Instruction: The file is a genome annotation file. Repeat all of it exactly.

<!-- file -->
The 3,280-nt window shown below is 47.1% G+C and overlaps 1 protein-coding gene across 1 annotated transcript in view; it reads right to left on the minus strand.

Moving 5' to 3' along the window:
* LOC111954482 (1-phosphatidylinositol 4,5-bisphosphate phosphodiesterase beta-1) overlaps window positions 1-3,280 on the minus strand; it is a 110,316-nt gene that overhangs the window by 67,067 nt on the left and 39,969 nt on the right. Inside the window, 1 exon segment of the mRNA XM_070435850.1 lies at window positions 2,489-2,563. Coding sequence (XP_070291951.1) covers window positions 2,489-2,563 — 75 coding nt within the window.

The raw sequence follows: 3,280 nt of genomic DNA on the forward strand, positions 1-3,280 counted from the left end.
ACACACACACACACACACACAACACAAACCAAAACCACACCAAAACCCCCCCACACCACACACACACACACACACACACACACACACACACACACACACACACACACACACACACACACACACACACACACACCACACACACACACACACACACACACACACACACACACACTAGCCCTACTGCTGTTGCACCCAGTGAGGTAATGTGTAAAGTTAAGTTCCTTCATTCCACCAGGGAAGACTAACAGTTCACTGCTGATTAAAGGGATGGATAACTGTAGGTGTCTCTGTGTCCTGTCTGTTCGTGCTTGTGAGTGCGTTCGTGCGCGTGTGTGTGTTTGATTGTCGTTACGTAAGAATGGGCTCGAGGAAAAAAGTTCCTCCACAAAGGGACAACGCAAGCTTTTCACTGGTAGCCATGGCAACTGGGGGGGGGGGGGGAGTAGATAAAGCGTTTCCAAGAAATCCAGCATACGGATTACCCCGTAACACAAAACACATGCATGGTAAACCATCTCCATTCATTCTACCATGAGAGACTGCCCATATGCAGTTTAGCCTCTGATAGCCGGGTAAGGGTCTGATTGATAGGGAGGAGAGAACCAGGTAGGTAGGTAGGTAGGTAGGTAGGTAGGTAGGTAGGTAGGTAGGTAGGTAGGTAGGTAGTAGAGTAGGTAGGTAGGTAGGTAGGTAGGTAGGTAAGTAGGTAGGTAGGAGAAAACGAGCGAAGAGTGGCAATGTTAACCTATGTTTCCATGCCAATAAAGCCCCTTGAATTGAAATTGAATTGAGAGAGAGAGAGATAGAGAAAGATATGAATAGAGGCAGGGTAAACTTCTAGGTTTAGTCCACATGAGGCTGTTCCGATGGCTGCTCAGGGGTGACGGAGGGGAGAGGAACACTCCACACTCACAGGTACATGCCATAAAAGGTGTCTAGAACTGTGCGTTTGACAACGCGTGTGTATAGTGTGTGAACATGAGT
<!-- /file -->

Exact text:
The 3,280-nt window shown below is 47.1% G+C and overlaps 1 protein-coding gene across 1 annotated transcript in view; it reads right to left on the minus strand.

Moving 5' to 3' along the window:
* LOC111954482 (1-phosphatidylinositol 4,5-bisphosphate phosphodiesterase beta-1) overlaps window positions 1-3,280 on the minus strand; it is a 110,316-nt gene that overhangs the window by 67,067 nt on the left and 39,969 nt on the right. Inside the window, 1 exon segment of the mRNA XM_070435850.1 lies at window positions 2,489-2,563. Coding sequence (XP_070291951.1) covers window positions 2,489-2,563 — 75 coding nt within the window.

The raw sequence follows: 3,280 nt of genomic DNA on the forward strand, positions 1-3,280 counted from the left end.
ACACACACACACACACACACAACACAAACCAAAACCACACCAAAACCCCCCCACACCACACACACACACACACACACACACACACACACACACACACACACACACACACACACACACACACACACACACACACCACACACACACACACACACACACACACACACACACACACTAGCCCTACTGCTGTTGCACCCAGTGAGGTAATGTGTAAAGTTAAGTTCCTTCATTCCACCAGGGAAGACTAACAGTTCACTGCTGATTAAAGGGATGGATAACTGTAGGTGTCTCTGTGTCCTGTCTGTTCGTGCTTGTGAGTGCGTTCGTGCGCGTGTGTGTGTTTGATTGTCGTTACGTAAGAATGGGCTCGAGGAAAAAAGTTCCTCCACAAAGGGACAACGCAAGCTTTTCACTGGTAGCCATGGCAACTGGGGGGGGGGGGGGAGTAGATAAAGCGTTTCCAAGAAATCCAGCATACGGATTACCCCGTAACACAAAACACATGCATGGTAAACCATCTCCATTCATTCTACCATGAGAGACTGCCCATATGCAGTTTAGCCTCTGATAGCCGGGTAAGGGTCTGATTGATAGGGAGGAGAGAACCAGGTAGGTAGGTAGGTAGGTAGGTAGGTAGGTAGGTAGGTAGGTAGGTAGGTAGGTAGGTAGTAGAGTAGGTAGGTAGGTAGGTAGGTAGGTAGGTAAGTAGGTAGGTAGGAGAAAACGAGCGAAGAGTGGCAATGTTAACCTATGTTTCCATGCCAATAAAGCCCCTTGAATTGAAATTGAATTGAGAGAGAGAGAGATAGAGAAAGATATGAATAGAGGCAGGGTAAACTTCTAGGTTTAGTCCACATGAGGCTGTTCCGATGGCTGCTCAGGGGTGACGGAGGGGAGAGGAACACTCCACACTCACAGGTACATGCCATAAAAGGTGTCTAGAACTGTGCGTTTGACAACGCGTGTGTATAGTGTGTGAACATGAGT